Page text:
ODM cracks the whip on ‘rebel’ Otiende Amollo
Wednesday, May 5th, 2021
- MPs are expected to take a vote on the BBI Bill tomorrow once all they conclude giving their views on it.
- Leader of Majority Amos Kimunya said all members irrespective of where they will be will be expected to participate in the process as they will be able to vote virtually.
Mercy Mwai and Rawlings Otieno
Rarieda MP Otiende Amollo became the first casualty in what appears to be a crackdown on perceived opponents of the Building Bridges Initiative (BBI) Bill.
The Orange Democratic Movement (ODM) party yesterday removed Amollo from the Justice and Legal Affairs Committee (JLAC) where he has been serving as vice-chair and replaced him with Ruaraka MP Tom Kajwang’.
He will, however, continue sitting in the National Assembly’s Public Accounts Committee (PAC) as a member.
The move to remove Amollo from the committee comes against the backdrop of sustained attacks from some ODM legislators over his stand on the Bill.
Amollo, Siaya Senator James Orengo and his Nyamira counterpart Okong’o Omogeni have been heavily criticised by their party colleagues for calling for amendments to the BBI Bill before it is passed.
That position contradicts the party’s stand, as outlined by the ODM national chairman and National Assembly Minority Leader John Mbadi that the Bill be passed in its current form.
“The Hon Francis Tom Joseph Kajwang’, MP to be appointed to the Departmental Committee on Justice and Legal Affairs to replace the Hon Otiende Amollo, MP,” read a motion tabled in the National Assembly seeking his removal.
Confirming his removal, Mbadi said the party is at liberty to make any changes on membership of the committees as it deems fit. He explained that the decision is aimed at aligning the aspirations of the party with the work of the Justice and Legal Affairs Committee.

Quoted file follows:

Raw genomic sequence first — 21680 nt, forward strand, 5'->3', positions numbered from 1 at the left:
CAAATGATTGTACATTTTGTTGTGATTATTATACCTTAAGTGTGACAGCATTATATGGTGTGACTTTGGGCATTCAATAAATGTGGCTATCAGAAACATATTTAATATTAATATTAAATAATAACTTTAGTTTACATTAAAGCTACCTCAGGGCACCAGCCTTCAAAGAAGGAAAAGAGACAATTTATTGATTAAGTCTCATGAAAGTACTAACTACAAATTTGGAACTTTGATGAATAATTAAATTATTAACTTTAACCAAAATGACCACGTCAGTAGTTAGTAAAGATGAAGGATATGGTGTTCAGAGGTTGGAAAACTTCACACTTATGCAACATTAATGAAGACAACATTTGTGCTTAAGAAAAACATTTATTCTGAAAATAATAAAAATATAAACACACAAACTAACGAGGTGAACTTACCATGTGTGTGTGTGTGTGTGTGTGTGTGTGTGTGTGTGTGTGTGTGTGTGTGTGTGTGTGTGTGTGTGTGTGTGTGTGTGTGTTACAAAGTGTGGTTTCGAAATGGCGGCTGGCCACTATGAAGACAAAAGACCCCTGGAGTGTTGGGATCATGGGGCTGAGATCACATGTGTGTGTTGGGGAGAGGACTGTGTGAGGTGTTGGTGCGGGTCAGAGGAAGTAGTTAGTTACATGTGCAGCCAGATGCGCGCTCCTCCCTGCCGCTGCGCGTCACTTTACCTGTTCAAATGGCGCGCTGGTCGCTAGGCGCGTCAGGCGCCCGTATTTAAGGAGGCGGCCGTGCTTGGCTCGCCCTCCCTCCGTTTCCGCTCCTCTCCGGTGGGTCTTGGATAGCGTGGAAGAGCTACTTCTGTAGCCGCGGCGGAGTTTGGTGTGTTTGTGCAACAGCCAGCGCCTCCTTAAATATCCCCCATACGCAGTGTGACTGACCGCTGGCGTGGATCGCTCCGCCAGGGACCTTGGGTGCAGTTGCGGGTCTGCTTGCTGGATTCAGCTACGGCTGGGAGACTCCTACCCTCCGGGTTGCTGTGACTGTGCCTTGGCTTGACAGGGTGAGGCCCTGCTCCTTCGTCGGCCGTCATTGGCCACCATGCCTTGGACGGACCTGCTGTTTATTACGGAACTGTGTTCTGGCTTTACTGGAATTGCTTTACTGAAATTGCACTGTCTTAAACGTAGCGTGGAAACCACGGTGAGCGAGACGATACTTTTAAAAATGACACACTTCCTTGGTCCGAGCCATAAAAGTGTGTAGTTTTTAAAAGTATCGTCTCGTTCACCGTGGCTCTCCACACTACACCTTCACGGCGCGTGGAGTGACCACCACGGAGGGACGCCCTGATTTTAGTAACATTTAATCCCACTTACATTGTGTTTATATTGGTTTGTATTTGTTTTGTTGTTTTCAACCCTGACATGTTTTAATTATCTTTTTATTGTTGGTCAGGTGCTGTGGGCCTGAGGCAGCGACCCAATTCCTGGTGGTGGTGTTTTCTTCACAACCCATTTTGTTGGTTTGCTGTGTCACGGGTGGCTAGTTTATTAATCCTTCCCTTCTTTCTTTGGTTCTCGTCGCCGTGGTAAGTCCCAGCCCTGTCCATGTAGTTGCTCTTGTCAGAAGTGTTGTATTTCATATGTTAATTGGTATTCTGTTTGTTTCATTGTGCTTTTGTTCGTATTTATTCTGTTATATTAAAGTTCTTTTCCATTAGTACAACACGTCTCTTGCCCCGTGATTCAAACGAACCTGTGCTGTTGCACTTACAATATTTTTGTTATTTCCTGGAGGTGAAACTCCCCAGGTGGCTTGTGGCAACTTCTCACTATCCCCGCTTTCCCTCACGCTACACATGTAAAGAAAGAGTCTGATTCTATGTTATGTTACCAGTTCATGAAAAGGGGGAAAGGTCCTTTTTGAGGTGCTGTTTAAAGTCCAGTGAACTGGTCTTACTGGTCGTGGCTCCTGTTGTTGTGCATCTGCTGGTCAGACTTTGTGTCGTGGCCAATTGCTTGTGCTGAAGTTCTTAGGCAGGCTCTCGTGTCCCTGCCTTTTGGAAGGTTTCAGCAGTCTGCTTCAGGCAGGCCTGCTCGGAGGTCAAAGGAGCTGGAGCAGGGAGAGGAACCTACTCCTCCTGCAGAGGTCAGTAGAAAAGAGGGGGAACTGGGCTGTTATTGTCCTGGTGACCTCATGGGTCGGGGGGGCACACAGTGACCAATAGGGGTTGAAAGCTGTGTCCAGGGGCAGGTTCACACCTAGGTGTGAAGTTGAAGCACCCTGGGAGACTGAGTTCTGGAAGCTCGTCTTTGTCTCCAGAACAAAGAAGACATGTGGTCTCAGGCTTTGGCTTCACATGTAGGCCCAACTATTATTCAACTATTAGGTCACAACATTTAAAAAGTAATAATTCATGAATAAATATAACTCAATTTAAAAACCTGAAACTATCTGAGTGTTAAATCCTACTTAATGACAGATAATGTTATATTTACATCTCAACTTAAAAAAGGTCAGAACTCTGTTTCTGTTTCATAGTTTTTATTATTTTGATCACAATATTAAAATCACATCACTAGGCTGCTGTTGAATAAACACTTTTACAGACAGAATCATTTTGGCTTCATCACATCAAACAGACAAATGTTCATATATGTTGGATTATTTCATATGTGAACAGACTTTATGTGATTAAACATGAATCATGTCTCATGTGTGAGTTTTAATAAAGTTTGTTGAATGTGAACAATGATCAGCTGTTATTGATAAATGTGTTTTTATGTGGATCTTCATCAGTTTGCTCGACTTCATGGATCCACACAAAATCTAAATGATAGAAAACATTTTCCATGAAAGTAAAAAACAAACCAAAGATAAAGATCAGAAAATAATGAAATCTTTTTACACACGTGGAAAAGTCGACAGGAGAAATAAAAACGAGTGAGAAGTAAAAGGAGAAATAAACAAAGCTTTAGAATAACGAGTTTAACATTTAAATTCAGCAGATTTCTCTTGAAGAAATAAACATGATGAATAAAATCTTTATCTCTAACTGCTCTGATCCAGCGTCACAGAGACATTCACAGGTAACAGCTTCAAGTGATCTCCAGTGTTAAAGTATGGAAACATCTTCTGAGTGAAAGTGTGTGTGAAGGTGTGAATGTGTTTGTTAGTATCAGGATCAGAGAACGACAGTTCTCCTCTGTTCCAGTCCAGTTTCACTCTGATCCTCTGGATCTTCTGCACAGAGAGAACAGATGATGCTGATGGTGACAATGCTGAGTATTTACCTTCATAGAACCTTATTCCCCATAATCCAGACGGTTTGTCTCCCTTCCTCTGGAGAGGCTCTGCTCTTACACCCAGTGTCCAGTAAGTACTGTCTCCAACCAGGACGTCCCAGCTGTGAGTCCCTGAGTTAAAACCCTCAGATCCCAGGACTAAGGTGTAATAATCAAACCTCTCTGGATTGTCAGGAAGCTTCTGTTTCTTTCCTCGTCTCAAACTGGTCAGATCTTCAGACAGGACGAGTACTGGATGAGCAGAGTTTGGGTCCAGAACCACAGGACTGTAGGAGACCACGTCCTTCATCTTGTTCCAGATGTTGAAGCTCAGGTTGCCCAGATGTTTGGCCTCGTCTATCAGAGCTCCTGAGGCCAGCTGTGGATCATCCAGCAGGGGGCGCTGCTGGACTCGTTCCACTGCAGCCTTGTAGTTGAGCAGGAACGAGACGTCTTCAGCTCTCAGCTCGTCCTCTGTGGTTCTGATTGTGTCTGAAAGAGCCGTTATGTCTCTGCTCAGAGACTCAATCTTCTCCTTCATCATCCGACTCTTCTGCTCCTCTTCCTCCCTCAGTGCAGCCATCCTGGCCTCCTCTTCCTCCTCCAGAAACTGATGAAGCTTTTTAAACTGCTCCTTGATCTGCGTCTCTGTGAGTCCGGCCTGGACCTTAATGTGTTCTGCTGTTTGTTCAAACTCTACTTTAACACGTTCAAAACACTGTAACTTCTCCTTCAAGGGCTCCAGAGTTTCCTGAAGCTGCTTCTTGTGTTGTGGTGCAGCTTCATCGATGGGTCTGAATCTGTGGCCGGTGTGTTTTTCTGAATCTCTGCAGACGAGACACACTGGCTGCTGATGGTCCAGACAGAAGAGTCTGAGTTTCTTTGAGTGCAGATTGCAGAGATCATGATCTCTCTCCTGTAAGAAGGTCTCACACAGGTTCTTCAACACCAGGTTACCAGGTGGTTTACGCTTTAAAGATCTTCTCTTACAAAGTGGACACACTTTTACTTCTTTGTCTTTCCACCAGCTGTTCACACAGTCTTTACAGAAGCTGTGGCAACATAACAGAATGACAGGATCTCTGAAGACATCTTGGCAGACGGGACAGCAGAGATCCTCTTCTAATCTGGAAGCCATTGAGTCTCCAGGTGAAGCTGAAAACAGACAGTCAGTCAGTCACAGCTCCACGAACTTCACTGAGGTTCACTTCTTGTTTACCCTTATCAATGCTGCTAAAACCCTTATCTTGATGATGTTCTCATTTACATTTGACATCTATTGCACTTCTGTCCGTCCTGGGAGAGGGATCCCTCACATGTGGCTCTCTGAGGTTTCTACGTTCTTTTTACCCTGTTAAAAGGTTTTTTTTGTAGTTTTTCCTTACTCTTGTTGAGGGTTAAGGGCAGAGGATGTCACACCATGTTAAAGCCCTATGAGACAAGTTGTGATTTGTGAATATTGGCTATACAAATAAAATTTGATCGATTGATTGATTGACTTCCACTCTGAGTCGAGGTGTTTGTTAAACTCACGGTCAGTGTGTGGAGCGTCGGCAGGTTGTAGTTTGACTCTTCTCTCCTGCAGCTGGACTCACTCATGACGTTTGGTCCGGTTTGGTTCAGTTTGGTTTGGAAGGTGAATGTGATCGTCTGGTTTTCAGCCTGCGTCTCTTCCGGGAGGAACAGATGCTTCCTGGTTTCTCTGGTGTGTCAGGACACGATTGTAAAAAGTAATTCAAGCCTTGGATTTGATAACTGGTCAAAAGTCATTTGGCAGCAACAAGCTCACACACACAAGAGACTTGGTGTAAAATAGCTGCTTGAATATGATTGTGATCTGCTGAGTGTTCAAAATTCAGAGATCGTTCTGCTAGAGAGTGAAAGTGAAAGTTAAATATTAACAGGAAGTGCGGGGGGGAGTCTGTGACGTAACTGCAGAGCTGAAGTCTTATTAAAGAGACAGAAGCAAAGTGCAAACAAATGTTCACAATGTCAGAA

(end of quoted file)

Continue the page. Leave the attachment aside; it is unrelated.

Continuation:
“It is true that we have removed him (Amollo) from JLAC. We move members any time we feel there is need and we don’t cite reasons for removing members from those committees. We have replaced him with Ruaraka MP Tom Kajwang’,” said Mbadi.
“Kajwang’ is joining. He may not be a professor in law but is the people’s chief justice,” said Mbadi.
Saw it coming
Asked whether the party will also take action Orengo who is the Senator Minority Leader, Mbadi retorted: “I am a member of the National Assembly, I don’t preside over the Senate. I cannot tell what will happen there.”
Amollo appears to have got wind of the looming action hours before, tweeting that he was ready for any eventuality.
“The Vicissitudes Of Politics. So, The Schemers Want Me Out Of JLAC. I Will Take It In Grace & Stride,” said Amollo alluding to the impending purge.
And in a swift response, Makueni Senator Mutula Kilonzo Jr comforted Amollo, assuring him that his brilliance is unmatched.
“They can remove you from all committees but they cannot match the brilliance,” said Kilonzo in a tweet.
Nominated MP Millicent Omanga, on her part, claimed that Amollo had rubbed the powers that be in the party the wrong way by stating the truth about BBI.